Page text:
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Can we build one in the garden?
Of course we can darling! (Actually, yes we could…..and Dad has requested a removal roof for the telescope, a school holiday project?)

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Another lovely herb garden.
I’m gathering ideas for my garden on this trip.

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On 1st June we attended the wedding in Huntingdon.
Here I can show you a DH who looks like he’s in the mafia and one very smart DS (I was a very proud mummy).

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Looks like I’m about to tell DH off!

I wish you could see my hair, but I never got the boys to take a picture – I had a gorgeous hair brooch set in my up-do.  I’m planning to wear the necklace from Anthropologie as much as possible.

To the Fens

Neither of us had never been to the fens area and looked forward to exploring a new area.

Burghley House was the first stop east, its links to Elizabethan history was the big draw for me.
By this point on our travels we knew to park in the coach park for ease of manoeuvre and I was phoning in advance to check the parking facilities.

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Sometimes the small details caught my eye.

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Sometimes the long vistas.

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As you can see above I was struggling to get the photo I wanted with the “handbag” camera.

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Beautiful craftwork.

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The Heaven Room

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The Hell Staircase.

Both heaven and hell were stunning, how many other people have stood here and admired (or been reminded of their sins) in centuries past?

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Detail of the Tudor fireplace, which reminded me of the Art Nouveau style.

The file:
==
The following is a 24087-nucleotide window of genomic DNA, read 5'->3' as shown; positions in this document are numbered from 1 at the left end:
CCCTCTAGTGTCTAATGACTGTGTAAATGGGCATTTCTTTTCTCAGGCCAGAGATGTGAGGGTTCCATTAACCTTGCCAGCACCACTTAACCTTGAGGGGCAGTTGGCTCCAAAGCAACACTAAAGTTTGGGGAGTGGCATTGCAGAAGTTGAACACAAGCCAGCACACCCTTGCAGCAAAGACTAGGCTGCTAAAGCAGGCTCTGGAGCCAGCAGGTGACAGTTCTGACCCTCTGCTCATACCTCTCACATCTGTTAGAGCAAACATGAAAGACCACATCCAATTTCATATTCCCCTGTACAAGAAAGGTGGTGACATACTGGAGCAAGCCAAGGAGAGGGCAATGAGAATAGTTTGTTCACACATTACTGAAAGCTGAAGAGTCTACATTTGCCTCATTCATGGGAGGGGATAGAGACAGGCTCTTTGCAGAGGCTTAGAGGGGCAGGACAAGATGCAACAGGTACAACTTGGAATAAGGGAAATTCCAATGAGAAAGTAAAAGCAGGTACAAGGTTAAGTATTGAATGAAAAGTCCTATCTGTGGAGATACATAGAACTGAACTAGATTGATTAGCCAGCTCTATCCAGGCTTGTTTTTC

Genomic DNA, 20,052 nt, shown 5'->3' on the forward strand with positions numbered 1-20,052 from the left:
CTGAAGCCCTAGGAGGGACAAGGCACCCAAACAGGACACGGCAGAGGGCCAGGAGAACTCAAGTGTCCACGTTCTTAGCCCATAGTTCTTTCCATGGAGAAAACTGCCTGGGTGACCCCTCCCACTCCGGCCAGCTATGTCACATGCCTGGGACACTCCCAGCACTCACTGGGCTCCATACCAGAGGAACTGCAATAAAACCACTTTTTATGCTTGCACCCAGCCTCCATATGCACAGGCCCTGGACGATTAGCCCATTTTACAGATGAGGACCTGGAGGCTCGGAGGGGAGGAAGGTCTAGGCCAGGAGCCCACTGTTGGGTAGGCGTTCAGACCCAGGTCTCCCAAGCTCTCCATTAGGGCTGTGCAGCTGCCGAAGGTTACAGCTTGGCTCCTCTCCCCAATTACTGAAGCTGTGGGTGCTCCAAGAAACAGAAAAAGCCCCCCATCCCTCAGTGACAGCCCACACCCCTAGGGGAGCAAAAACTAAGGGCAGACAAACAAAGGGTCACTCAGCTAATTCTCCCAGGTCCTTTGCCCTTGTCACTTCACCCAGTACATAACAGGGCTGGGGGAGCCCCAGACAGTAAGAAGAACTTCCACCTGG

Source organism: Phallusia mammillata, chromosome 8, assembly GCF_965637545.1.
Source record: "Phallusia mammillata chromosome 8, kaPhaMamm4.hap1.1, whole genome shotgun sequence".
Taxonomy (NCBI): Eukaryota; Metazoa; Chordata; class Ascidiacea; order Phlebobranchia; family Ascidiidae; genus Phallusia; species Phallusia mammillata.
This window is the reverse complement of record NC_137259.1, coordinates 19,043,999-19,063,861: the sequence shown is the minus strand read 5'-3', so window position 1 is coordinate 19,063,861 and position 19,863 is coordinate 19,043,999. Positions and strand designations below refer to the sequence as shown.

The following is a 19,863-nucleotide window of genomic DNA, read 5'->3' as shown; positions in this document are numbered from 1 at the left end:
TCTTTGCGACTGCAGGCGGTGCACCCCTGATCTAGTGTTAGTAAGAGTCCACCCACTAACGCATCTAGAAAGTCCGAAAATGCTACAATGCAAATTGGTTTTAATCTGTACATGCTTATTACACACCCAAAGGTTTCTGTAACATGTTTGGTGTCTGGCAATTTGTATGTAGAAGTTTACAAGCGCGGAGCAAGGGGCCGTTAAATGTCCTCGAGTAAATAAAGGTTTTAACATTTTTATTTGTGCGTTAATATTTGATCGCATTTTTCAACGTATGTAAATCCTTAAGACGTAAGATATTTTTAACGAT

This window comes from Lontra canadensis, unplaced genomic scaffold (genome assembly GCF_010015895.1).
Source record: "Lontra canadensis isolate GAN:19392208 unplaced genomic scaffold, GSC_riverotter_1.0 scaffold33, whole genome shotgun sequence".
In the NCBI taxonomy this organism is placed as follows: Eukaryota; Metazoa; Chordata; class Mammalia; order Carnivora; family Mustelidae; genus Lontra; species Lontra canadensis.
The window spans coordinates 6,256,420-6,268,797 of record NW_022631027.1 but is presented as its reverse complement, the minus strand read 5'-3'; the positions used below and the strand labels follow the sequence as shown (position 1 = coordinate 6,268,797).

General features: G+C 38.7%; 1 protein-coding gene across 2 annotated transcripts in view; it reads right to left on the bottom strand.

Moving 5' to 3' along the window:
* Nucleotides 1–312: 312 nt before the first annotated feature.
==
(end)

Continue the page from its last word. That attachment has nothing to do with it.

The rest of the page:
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One day, in my garden I will have a smaller version of this rill.
One day.
Eventually.

 

The Garden of Surprises was great fun.

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Ophs, timing is everything!

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Note the water stripes down DS’s back.
He loved it and we all had a go.

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Another sculpture park with some great art.

It’s very flat….

When you’re used to living surrounded by hills and moors its very odd to see no humps or bumps in the landscape.

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This campsite was the cheapest of the holiday and was, perhaps predictably, the best one. 
Very few people, fantastic shower block and a view across the duck pond to the horizon.
Our van is the left of the block of four.  Unrivalled views of the ducks and swans.

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Impossible to judge distances.

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We went for a short walk and found an abandoned building near a bird reserve.
In colour and B&W, I couldn’t decide which I liked best of all.

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We sat in a hide and watched the birds, I SO wished my camera hadn’t broken.

Sudeley Castle

Home to Catherine Parr (1512-1548), like many women in history  her life was defined by the men she married – and Catherine was married four times.  She survived Henry VIII, her third husband and afterwards married Thomas Seymour, with whom she had her first child at the age of 35.  Unfortunately Catherine Parr died at Sudeley six days after giving birth.

The castle has a wonderful exhibition of textiles and embroidery, but no photo’s allowed, no postcards, no book and for me, no time to sketch. 
Real shame.

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The gardens were damp and misty when we visited – ethereal and magical with the C16th ruins as a backdrop.

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Sometimes looking up can be magical too.

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The first of several herb gardens on our journey.

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A Peacocks tail.

And that, dear reader, was the point at which my Nikon D300 camera lens ground to a halt. 
Literally made a crunching noise and refused to move.

Darn it.

Kelsmcott Manor

Perhaps I should have said on the first holiday post – we didn’t just go to the YSP, we went to LOTS of places and I hope you enjoy the journey.  I’m enjoying looking back and remembering the days.

Kelsmcott was once the home of William Morris.  It was more than a bit soggy the say we were there.
You’ll need to take a look here to get a sense of the inside.